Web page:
I’ve been finding the internet a bit depressing lately. In my weekly round-up of Classics-related blog-posts, I’m seeing a growing obsession with what Classics is, who should be in it, and why the words we use to describe it are so important.
These are essential debates to have, of course. Classics is always, by its very nature, open to accusations of being irrelevant to the modern world; and if we don’t question our assumptions and expand our boundaries, we deserve those charges. But the process isn’t always enjoyable.
The mud-slinging, in-fighting and general turmoil don’t make for a nice online environment, and it seems to be getting worse. However, there have been some bright spots in the last week.
One was International Women’s Day, which has produced all sorts of great stuff on social media, including shout-outs to female academic mentors and information on women in antiquity. If you’re interested in the latter, I strongly suggest taking a look at this list of women authors from the ancient world: it’s eye-opening. And for those interested in how people are using online tools to increase the visibility of female classicists online, do check out this article which has just been published by Victoria Leonard and Sarah E. Bond (there’s also a pdf available here).
I wish I could say that I’d had an inspiring female academic mentor; but during my seven years at university studying Classics, every class I took (except Beginner’s Greek) was taught by men, and all of my supervisors, examiners and personal tutors were men. I once attended a small historiography conference at which the only woman present – besides myself – was the tea lady. Having come from a girls’ school in which gender equality was simply taken for granted, it was a jolt for me to see so few women in influential positions. That’s one of the reasons why it’s such a pleasure for me, today, to work with the Classics Department at The Open University, because there the picture is very different!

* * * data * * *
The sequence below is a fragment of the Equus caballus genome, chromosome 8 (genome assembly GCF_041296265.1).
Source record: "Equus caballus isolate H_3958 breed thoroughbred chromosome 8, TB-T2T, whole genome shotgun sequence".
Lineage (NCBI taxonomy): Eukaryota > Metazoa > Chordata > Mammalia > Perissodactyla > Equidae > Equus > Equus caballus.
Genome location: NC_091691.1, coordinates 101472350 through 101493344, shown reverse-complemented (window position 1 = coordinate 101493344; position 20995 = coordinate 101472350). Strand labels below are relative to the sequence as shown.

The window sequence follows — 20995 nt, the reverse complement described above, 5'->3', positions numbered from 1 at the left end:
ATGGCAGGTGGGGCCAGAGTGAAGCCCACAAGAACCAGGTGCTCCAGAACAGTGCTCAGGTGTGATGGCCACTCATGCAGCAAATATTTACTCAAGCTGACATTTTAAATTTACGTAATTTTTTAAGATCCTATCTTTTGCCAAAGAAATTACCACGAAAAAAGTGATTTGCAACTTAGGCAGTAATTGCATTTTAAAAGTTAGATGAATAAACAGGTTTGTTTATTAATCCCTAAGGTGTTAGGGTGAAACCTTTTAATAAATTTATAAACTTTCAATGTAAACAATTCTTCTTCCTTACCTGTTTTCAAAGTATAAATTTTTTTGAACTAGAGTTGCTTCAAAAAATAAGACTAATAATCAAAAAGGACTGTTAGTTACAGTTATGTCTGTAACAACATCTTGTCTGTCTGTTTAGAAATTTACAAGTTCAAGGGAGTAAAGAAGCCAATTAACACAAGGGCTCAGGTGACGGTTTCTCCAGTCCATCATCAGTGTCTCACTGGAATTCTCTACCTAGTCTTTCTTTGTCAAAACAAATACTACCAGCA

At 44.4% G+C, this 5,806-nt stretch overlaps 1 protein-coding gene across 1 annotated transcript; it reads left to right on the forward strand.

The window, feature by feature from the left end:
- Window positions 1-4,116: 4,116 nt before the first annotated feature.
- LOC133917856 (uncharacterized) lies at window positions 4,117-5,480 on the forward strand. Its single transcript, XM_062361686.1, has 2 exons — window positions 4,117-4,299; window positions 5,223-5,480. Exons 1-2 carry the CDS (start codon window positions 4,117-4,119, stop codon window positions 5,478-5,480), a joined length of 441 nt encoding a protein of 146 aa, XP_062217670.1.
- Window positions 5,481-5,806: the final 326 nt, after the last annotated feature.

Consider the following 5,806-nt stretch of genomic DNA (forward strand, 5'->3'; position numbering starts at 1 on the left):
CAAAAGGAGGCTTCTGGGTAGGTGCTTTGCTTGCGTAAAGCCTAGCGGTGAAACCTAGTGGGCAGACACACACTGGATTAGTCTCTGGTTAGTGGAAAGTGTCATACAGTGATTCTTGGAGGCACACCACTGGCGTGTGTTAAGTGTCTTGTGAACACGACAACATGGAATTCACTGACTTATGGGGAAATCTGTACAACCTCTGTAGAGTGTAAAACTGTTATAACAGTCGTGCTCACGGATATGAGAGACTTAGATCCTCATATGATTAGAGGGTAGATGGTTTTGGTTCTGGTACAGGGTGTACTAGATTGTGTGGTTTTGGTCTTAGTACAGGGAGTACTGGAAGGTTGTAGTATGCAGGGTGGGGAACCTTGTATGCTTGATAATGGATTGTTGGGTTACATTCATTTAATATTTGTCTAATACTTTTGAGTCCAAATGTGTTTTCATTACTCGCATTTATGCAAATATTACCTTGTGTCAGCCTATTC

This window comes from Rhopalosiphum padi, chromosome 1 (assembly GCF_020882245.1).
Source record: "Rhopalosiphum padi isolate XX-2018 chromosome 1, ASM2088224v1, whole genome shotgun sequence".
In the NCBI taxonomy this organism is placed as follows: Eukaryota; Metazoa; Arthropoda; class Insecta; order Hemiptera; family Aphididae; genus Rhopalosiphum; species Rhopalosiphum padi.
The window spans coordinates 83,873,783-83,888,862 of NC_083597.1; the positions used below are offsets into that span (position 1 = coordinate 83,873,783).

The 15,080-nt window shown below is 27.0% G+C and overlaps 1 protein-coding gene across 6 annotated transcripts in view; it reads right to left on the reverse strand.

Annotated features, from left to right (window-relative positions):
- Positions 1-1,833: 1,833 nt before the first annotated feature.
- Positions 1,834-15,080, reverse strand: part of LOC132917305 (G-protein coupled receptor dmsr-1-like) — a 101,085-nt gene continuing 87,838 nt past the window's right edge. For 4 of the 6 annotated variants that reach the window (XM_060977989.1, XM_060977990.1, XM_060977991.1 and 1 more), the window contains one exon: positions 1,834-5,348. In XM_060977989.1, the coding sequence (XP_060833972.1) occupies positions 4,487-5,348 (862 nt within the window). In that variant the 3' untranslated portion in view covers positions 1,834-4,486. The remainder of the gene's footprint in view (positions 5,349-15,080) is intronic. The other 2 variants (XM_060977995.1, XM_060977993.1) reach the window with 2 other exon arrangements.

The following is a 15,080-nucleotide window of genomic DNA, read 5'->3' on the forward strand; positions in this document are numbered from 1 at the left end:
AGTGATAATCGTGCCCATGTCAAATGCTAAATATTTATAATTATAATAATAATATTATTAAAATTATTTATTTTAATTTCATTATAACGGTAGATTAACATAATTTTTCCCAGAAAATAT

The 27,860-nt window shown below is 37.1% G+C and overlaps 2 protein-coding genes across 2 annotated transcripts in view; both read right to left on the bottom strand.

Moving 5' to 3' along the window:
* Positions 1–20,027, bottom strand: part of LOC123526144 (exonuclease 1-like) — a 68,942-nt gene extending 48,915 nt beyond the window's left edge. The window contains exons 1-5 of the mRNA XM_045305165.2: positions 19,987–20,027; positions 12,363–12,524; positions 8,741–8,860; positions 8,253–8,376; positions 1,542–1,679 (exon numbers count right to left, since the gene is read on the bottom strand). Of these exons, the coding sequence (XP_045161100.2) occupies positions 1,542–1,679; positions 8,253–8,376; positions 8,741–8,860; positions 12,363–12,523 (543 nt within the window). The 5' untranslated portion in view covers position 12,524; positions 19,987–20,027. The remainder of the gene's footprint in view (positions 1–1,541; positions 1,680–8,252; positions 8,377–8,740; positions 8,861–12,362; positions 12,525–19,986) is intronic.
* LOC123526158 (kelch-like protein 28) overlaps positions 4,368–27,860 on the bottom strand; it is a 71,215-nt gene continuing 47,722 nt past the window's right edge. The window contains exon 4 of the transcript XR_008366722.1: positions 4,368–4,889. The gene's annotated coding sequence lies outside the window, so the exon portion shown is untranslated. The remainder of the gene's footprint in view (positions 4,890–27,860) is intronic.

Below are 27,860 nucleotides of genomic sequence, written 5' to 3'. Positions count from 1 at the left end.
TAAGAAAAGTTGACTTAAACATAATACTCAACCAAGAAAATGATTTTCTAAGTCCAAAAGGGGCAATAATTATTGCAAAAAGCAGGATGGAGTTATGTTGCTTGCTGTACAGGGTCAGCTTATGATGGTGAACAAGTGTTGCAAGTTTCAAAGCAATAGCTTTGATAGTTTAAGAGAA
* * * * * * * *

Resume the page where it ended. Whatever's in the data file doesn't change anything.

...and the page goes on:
I didn’t have any female mentors – but my decision to study Latin at university was inspired by a woman whose name I can’t even remember. She was a PhD student teaching Latin at my school for a few months to earn some extra money. She used to grin and shout and wave her hands, and throw her lesson plan away if she ran into a sentence that caught her imagination. That was the first time I’d ever seen anybody treat Latin as something other than a chore or a puzzle. So I’d like to send her a big thank you – whoever she is! She made a big difference in my life.
L.J. Trafford pays tribute on Twitter, for International Women’s Day, to the educated and forceful women who annoyed Juvenal.
This week we also had World Book Day, which I find a bizarre and slightly disturbing concept. Just one day out of the year dedicated to books? Whoever came up with that idea certainly never visited my house. But it prompted a lot of very nice book pictures on social media, which always makes me happy – so maybe I can tolerate it after all.
Unfortunately one complication of World Book Day is that it causes small children across the globe to dress up, inflicting on their parents ridiculous amounts of stress. At my son’s school the theme was Heroes and Villains, so yesterday the playground was full of miniature Hulks, Thors and Elsas. I did my best to persuade my son to go to school as Odysseus (Odysseus being the only classical hero that he finds remotely interesting), but apparently Odysseus is much less cool than Ash Ketchum.
Now that’s depressing!
This week’s links from the classical internet
This week’s online Classics controversy – Sententiae Antiquae
Athens opening an ancient river – BBC
Comment and opinion
Jesus v. Apollonius – The Daily Beast
Roman education – Eagles and Dragons
On the aftermath of the SCS incidents – History From Below
… and an official statement – Society for Classical Studies
Socrates in love – The Conversation
The invisible women of history – Pursuit
Papyrology and power – Everyday Orientalism
Lessons from the fall of Rome – OUP blog
Thoughts on Classics – The Archaeology of the Mediterranean World
The women of Rome – Time
Podcasts, videos and other media
On not retreating – SandRhoman
Amy Richlin on Classics, feminism and teaching – Itinera
Roman emperors – In Situ
Worst military tactic – Worst Foot Forward
Rome’s Mortal Republic – The Endless Knot
Caesar’s funeral – Antiquitas
Rome and Scotland – BBC Two
Audite: a new podcast – The Latin Programme